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Thailand: make enforced disappearance a crime under national law

The Thai government must urgently pass a draft law to address the heinous crimes of torture and enforced disappearances, after amending it to comply with Thailand’s international law obligations, Amnesty International said today (30 August), the International Day of the Disappeared. 

“By its inaction, Thailand has allowed a shocking blind spot to prevail in its legislation. The result is that Thai citizens may be tortured, or subject to enforced disappearance, while authorities are not fully equipped to pursue those responsible,” said Piyanut Kotsan, Director of Amnesty International Thailand

“Each year, this symbolic day marks families’ daily wait for the truth of the fate of their disappeared relatives. The Thai authorities must bring them hope for justice, stop their delaying tactics and fulfil their promise to make enforced disappearance a crime under national law.” 

The Thai authorities signed the International Convention for the Protection of All Persons from Enforced Disappearance in January 2012. However, progress on ratifying the Convention and passing domestic legislation have been repeatedly stalled. 

In 2017, lawmakers from the military-led National Council for Peace and Order (NCPO) returned a draft of the law to cabinet for more consultations, and the government told the UN Human Rights Committee that year that it was delaying passing the bill to review it and hold public consultations. The Cabinet returned a new draft to parliament on 18 July 2019. 

The unresolved enforced disappearances of several high-profile activists underscore the need for action. Somchai Neelapaiijit, a lawyer acting for victims of torture, was abducted in Bangkok in 2004, and has not been seen since. 

Another activist, Pholachi ‘Billy’ Rakchongcharoen, was last seen on 17 April 2014 in the custody of Kaeng Krachan National Park officials in Thailand’s Phetchaburi province. At the time Billy had been working with ethnic Karen villagers and activists on legal complaints against the National Park officials for purportedly burning and destroying their houses, farms, and other properties.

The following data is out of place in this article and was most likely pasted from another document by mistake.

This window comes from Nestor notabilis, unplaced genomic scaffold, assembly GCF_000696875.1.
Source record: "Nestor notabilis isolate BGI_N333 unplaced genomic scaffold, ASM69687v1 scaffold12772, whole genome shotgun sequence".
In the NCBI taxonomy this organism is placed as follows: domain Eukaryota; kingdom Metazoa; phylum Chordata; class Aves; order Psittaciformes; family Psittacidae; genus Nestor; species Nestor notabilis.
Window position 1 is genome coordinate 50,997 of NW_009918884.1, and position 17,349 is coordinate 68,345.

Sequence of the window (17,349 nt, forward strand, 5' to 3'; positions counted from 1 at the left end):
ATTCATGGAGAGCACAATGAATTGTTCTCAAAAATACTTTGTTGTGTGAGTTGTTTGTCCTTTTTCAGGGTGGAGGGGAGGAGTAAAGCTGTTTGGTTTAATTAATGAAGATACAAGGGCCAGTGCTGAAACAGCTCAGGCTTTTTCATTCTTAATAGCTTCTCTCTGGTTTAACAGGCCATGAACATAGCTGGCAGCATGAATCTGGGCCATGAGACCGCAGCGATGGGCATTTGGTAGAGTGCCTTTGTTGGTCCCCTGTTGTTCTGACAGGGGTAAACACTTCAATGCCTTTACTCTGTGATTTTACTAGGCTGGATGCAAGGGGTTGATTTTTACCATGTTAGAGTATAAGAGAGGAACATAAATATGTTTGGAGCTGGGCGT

The cases of 86 people – including trade unionists and other human rights defenders, protesters and security suspects believed to have been subjected to unresolved enforced disappearances in Thailand – have been reported to the UN Working Group on Enforced and Involuntary Disappearances. The real number is believed to be higher. Security laws and recently introduced decrees allowing for authorities to hold people without charge or trial in unofficial places of detention, often without contact to the outside world in practice, clearly increase the risk of people disappearing after being detained. 

Official investigations have not dispelled suspicions of state involvement in the disappearance, abduction and death of some eight Thai activists who went into exile in Laos, during the last year and in 2016 and 2017. 

“Not only these tragic disappearances, but also the government’s continuing failure to establish the truth and bring justice to their families, are growing stains on Thailand’s reputation. Scores of disappearance cases such as this remain unresolved, and cast doubt on the leadership’s commitment to keeping its own citizens safe,” said Piyanut Kotsan. 

Thailand is bound by international legal obligations under the International Covenant on Civil and Political Rights (ICCPR) and the Convention Against Torture (CAT) – both of which it has acceded to – to investigate, prosecute, punish and provide remedies and reparation for the crimes of torture, other acts of ill-treatment and enforced disappearance.


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